• Monthly Strategic Planning and Accountability Sessions
  • Weekly Pulse Checks with the leader by Phone
  • Creation of a One-Page Strategic Plan for the Quarter
  • Commitment from both the Leader and the Team to defined Meeting Rhythm
  • Build a Culture of Accountability that Drives Results

Business Development Phase
The fourth pairing of steps consisting of Visualize & Execute and Experiment, or the Business Development Phase, is the mature time of the planning process where the leader truly stops working in the business and starts working on the business.  Here, the leader can take a step back and see the whole forest (not just the tree blocking their view), and make strategic decisions about the direction of the business based on real data and live experience in the field.   Here are the components of each step:

Step 4:  Visualize & Execute (see above)

Step 5:  Experiment

  • Survey & Analyze Again to Determine Gaps in Performance
  • Determine What’s Working and What’s Not in the Quarterly Plans
  • Determine Who’s Working and Who’s Not and Build Plan for Next Steps
  • Provide Additional Professional Development to Address Culture or Skills
  • Provide Additional Coaching as needed for Team
  • Schedule Additional Quarterly Strategy Sessions

The Inspiring Speech Phenomenon
As a leader, have you ever attended a seminar or learning event where you heard an inspirational speech from another leader or entrepreneur where you walked thinking, “I need to immediately do that in my business!”?  And after getting back to the office and sharing your excitement, did you catch any of your team rolling their eyes?  And after a few weeks, did the “best idea you ever heard” lose its luster?  This is what we call the inspiring speech phenomenon.

By following a process that takes a leader from personal and leadership development to team and business development, we eliminate the inspiring speech phenomenon.  What you are left with instead is proven methods in the science of well-being, scientific assessment results, meaningful professional development curriculum, and the buy-in from your team on a strategic plan for your business.


In the Trenches

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-by Matt Leedham

Yesterday, I had the privilege of attending a quarterly training on sales and marketing for small business entrepreneurs. It was part of the Accelerator Program of the Entrepreneurs’ Organization. There were about 25 business owners there, all striving to make it to the next level. The next level may include revenue, reach (local, regional, national, or global), profitability, balance, etc.

What was abundantly clear is that everyone there wanted to grow their business without completely sacrificing their personal lives. Each owner had unique challenges, but the common bond of wanting growth and being a maverick in the business world, created quick bonds and open sharing of ideas and experiences.

There’s something incredibly attractive about a group like this. They’re in the trenches, taking risks, and making things happen. It’s a unique combination of business acumen and reckless abandon. I love it!

Here are a few takeaways from my experience:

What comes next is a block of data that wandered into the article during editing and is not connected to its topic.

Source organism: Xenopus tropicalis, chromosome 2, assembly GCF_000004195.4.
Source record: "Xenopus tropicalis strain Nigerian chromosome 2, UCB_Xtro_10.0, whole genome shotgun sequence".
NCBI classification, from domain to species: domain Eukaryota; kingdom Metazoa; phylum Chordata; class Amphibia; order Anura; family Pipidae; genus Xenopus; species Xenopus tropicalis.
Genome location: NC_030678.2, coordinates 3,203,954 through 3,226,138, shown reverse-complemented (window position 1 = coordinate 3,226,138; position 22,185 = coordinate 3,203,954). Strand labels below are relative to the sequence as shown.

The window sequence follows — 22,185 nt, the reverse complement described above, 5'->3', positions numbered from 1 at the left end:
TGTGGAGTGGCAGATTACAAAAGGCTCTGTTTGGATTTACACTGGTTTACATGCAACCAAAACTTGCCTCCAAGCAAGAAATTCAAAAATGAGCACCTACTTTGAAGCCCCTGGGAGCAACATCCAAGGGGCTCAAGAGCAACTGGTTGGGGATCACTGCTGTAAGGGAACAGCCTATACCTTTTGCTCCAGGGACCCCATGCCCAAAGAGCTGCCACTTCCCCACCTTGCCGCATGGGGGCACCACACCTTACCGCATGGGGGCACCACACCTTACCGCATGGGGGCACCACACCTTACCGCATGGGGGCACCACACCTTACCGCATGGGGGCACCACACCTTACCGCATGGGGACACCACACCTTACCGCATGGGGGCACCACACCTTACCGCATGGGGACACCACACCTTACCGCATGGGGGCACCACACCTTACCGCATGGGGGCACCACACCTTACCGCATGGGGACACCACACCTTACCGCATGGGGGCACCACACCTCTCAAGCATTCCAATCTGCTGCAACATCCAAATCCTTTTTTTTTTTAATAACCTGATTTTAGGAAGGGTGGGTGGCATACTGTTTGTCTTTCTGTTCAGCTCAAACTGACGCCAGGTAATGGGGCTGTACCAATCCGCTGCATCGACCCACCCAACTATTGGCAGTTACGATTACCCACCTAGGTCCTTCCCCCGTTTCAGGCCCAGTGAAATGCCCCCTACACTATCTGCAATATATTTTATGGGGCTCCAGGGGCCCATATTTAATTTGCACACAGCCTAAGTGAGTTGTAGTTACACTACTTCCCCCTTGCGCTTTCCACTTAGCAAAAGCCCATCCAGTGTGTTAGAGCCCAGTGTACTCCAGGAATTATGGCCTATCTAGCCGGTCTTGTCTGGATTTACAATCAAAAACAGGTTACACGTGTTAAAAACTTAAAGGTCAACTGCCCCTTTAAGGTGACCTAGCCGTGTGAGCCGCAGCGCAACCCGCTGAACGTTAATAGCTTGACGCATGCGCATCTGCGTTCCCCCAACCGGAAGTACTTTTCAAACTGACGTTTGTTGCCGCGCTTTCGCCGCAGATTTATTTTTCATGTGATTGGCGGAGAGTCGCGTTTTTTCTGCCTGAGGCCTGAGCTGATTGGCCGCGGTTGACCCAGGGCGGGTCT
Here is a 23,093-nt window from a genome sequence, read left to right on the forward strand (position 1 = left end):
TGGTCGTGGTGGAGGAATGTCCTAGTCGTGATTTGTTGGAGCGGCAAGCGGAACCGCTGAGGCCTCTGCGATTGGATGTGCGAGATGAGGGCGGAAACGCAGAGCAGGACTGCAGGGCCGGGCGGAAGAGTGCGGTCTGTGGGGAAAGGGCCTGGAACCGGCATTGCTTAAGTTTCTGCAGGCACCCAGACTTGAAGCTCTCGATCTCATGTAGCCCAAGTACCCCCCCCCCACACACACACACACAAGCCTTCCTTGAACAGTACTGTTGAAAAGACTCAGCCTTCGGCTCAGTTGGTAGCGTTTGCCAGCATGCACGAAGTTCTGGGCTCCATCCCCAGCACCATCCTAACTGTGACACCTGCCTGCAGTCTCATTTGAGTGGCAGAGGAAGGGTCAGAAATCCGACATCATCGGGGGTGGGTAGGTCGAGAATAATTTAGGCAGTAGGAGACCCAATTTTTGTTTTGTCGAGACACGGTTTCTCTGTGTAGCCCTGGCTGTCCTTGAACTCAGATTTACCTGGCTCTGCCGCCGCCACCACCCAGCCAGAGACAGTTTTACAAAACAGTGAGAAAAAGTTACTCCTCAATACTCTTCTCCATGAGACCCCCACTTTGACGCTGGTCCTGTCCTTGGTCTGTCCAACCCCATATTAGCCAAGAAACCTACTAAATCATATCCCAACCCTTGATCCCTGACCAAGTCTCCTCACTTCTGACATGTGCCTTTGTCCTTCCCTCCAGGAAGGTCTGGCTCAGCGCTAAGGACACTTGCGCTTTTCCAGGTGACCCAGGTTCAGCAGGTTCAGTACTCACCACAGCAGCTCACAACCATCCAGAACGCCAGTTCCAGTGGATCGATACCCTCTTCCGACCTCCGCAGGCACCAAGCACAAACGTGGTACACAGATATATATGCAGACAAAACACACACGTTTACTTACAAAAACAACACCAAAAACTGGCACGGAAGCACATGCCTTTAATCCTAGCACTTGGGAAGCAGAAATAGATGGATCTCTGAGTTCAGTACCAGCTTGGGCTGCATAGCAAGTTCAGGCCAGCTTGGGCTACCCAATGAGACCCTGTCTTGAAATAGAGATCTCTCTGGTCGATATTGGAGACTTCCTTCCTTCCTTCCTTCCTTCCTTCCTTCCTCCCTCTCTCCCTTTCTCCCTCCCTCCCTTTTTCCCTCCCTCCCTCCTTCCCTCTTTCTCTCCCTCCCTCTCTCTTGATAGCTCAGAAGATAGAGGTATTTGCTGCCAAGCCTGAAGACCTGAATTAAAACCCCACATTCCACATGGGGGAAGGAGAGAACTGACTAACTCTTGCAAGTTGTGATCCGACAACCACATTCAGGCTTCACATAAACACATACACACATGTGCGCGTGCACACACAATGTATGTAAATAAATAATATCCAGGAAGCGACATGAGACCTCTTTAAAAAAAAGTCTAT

1. Inspect what you expect.
  2. “Where some see clouds, others see an opportunity to sell umbrellas.” (Sounds like Level 5 Energy)
  3. What’s your competitive advantage? What can you do that no one else does?
  4. “Reject the tyranny of ‘or’ and embrace the genius of ‘and.’”
  5. Are you busy, or productive?
  6. “From day one, we had a healthy disregard for the impossible.” – Larry Page of Google
  7. “The aim of marketing is to know and understand your customer so well that the product or service fits him and sells itself.” – Peter Drucker
  8. Map your sales process from beginning to end – where is the opportunity?
  9. Constantly assess your product or service through evaluations, surveys, and feedback. Make adjustments and recalculate if necessary.
  10. Always be open to learning from anyone or anything around you.

An entrepreneur needs to keep growing and learning or they may be destined for an early exit. Even the most successful entrepreneurs out there are hungry to learn more. We heard from a guest speaker, Devin Schain of Campus Direct. Devin has had three successful ventures, one of which generated hundreds of millions in revenue. He has sold multiple companies, and invests in many others.

Devin made it abundantly clear that the phrase “it was a good learning experience” is a euphemism for “things didn’t quite go so well.” He used that phrase multiple times as he described the ups and downs of entrepreneurship. And even after all the success he’s had along the way, he’s a self-admitted life-long learner. You have to be hungry to shift and adapt with the times, and always be open to learning something new.

Continue to grow. Continue to adapt. Always be learning.

Military Leadership

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-by Matt Leedham

I had incredible opportunity to go to the Pentagon yesterday, get a nice tour of the facility, and a behind-the-scenes briefing from two of America’s finest soldiers.

Toward the end of the tour, we deviated from the normal path of visitors and headed down the Hall of the Chiefs of Staff of the Army. It was noticeably different than any other hallway of the Pentagon. This one was lined with mahogany walls and large, ornately framed portraits of all 35 Chiefs of Staff of the US Army (36 and 37 are on their way). The pace slowed significantly as we looked at images of Dwight D Eisenhower, George C Marshall, and Douglas MacArthur.